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The Colfax Massacre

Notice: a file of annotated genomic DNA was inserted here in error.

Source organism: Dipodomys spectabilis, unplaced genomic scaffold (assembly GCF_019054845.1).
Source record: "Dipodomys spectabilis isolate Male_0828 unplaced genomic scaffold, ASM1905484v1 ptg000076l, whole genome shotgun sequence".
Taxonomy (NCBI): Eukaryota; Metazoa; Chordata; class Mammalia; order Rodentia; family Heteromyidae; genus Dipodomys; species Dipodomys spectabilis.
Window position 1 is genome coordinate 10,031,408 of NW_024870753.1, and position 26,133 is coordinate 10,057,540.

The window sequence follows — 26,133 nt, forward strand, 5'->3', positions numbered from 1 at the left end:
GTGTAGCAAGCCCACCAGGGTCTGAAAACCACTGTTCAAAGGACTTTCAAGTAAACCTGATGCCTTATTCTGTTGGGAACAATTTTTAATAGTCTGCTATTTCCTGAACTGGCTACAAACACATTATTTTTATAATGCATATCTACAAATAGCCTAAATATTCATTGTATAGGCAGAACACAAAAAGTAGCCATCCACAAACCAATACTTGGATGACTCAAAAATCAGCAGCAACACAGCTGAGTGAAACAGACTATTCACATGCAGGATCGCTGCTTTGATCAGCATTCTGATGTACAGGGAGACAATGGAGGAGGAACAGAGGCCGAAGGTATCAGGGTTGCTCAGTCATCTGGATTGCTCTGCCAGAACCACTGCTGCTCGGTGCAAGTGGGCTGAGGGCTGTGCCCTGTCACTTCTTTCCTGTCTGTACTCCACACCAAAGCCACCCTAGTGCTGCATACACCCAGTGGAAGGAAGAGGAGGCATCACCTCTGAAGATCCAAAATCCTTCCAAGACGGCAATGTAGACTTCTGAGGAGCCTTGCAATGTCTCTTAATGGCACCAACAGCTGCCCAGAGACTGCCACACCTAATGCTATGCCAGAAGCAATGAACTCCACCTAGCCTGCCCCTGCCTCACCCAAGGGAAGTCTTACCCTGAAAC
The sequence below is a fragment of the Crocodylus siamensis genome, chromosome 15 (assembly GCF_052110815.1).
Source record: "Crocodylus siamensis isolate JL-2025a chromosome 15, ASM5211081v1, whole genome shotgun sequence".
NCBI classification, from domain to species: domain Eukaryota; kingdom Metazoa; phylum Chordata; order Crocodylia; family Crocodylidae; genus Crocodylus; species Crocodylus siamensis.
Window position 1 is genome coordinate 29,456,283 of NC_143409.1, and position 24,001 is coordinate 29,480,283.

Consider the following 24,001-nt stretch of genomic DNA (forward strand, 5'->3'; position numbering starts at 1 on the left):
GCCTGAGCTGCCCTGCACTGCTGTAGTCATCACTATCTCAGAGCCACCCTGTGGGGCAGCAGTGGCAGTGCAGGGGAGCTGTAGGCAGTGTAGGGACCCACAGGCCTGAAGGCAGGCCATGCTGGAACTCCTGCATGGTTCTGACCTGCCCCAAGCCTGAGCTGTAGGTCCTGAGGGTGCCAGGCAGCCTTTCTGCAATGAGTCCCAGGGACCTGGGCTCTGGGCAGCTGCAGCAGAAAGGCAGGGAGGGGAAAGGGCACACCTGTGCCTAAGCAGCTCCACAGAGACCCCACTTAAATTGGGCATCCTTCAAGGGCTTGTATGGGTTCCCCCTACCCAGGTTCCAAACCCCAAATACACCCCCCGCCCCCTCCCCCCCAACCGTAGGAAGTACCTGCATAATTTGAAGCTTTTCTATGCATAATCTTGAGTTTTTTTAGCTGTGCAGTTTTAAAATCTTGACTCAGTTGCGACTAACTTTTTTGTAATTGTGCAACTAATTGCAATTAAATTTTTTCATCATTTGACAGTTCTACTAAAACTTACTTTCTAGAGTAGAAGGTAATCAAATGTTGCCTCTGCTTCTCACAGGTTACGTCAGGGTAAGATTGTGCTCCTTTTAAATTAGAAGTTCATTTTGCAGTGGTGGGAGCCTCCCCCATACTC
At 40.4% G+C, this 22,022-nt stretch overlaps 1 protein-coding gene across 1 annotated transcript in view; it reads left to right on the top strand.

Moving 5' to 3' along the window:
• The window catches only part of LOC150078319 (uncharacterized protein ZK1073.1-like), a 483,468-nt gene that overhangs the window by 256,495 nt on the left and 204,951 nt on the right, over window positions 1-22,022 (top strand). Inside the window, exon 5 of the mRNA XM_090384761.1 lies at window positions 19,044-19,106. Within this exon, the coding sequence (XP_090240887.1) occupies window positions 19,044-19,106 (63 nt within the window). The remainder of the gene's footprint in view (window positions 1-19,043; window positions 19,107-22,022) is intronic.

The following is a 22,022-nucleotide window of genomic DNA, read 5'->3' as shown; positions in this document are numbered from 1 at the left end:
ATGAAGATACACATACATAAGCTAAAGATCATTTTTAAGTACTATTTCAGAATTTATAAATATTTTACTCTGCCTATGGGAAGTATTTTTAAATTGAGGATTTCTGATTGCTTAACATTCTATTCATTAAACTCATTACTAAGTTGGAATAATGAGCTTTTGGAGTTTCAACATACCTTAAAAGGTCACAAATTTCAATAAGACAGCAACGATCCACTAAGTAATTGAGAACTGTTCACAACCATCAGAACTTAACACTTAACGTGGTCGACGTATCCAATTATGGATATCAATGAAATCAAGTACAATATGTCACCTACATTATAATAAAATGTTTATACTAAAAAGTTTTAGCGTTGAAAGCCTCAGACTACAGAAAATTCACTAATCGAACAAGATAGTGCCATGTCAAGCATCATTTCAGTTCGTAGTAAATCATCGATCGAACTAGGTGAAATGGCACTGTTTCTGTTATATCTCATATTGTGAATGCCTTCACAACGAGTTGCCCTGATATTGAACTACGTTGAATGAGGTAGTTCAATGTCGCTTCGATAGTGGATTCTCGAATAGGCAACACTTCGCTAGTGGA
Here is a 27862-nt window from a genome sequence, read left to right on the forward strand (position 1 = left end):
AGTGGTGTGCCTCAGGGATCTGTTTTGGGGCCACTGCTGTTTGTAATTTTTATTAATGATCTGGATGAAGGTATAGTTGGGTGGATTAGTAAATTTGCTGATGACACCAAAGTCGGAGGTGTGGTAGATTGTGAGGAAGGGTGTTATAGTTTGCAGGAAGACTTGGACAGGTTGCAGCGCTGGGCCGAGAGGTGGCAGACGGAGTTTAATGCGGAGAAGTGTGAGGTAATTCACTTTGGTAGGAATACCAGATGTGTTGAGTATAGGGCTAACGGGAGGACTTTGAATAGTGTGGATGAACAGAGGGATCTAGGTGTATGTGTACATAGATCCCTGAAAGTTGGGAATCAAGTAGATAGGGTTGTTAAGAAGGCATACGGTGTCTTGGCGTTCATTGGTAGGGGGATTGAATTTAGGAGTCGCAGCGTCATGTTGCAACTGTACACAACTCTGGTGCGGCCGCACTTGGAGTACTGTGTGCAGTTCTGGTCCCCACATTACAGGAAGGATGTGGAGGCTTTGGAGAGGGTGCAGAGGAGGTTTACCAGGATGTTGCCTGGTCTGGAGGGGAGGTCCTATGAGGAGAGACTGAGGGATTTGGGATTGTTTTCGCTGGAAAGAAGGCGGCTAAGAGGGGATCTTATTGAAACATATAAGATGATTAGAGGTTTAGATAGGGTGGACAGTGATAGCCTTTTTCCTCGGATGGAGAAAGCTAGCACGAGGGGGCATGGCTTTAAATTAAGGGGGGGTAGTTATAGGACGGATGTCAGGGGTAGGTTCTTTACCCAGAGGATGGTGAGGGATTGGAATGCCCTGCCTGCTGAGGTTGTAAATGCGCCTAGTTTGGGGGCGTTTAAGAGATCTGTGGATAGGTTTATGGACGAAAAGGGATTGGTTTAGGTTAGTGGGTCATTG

Book Digest When I was in public school, Wounded Knee, Sand Creek, Rosewood, 20th-century lynchings, American concentration camps, and numerous other dark and ugly episodes in American history were ignored or glossed over. Upon more serious study, this disconcerting series of revelations casts a long and heavy shadow over the concept of patriotism and the questionable basis of American exceptionalism. In the Colfax (Louisiana) massacre of 1873, 150 members of an all-black Republican militia were killed by rioting white supremacists, many slaughtered as they tried to surrender. Eight killers were convicted, a conviction overturned by the Supreme Court in 1875 in U.S. v. Cruikshank. This race riot is seen as the end of post-Reconstruction efforts toward racial equality and the court case effectively neutered the Ku Klux Klan Enforcement Acts of 1870 and 1871 and ushered in Jim Crow. Leeanna Keith’s book is the first to deal with this crucial but little-acknowledged event.
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